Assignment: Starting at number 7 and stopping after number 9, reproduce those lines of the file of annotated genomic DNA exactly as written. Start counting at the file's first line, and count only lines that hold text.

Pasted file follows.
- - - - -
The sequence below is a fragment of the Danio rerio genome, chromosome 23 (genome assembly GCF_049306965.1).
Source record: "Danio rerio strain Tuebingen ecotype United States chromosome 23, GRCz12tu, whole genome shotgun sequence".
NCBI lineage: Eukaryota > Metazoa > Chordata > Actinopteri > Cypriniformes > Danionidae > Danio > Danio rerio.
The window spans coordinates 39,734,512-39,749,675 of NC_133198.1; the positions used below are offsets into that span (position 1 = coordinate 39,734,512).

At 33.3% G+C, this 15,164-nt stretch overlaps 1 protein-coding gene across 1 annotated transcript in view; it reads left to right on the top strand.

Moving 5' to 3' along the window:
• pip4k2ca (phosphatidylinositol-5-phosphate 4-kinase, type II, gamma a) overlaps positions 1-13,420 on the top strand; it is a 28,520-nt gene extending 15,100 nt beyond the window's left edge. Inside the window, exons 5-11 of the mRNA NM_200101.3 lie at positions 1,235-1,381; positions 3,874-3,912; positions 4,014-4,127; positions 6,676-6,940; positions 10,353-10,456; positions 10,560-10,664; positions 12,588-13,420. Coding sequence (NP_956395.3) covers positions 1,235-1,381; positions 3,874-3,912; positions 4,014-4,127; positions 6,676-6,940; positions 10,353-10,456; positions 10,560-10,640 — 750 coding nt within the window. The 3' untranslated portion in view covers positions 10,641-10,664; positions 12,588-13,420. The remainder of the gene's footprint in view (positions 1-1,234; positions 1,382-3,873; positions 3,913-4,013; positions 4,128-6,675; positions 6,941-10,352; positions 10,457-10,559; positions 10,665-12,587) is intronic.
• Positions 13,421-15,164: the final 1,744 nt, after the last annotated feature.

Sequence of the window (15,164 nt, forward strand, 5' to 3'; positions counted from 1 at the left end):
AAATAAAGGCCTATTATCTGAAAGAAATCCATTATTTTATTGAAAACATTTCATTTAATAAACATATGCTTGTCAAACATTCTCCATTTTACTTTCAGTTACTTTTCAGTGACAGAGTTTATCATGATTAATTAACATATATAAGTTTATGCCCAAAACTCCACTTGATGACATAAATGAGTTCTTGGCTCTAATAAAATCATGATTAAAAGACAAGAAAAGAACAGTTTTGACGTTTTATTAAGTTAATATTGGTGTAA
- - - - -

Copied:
• pip4k2ca (phosphatidylinositol-5-phosphate 4-kinase, type II, gamma a) overlaps positions 1-13,420 on the top strand; it is a 28,520-nt gene extending 15,100 nt beyond the window's left edge. Inside the window, exons 5-11 of the mRNA NM_200101.3 lie at positions 1,235-1,381; positions 3,874-3,912; positions 4,014-4,127; positions 6,676-6,940; positions 10,353-10,456; positions 10,560-10,664; positions 12,588-13,420. Coding sequence (NP_956395.3) covers positions 1,235-1,381; positions 3,874-3,912; positions 4,014-4,127; positions 6,676-6,940; positions 10,353-10,456; positions 10,560-10,640 — 750 coding nt within the window. The 3' untranslated portion in view covers positions 10,641-10,664; positions 12,588-13,420. The remainder of the gene's footprint in view (positions 1-1,234; positions 1,382-3,873; positions 3,913-4,013; positions 4,128-6,675; positions 6,941-10,352; positions 10,457-10,559; positions 10,665-12,587) is intronic.
• Positions 13,421-15,164: the final 1,744 nt, after the last annotated feature.

Sequence of the window (15,164 nt, forward strand, 5' to 3'; positions counted from 1 at the left end):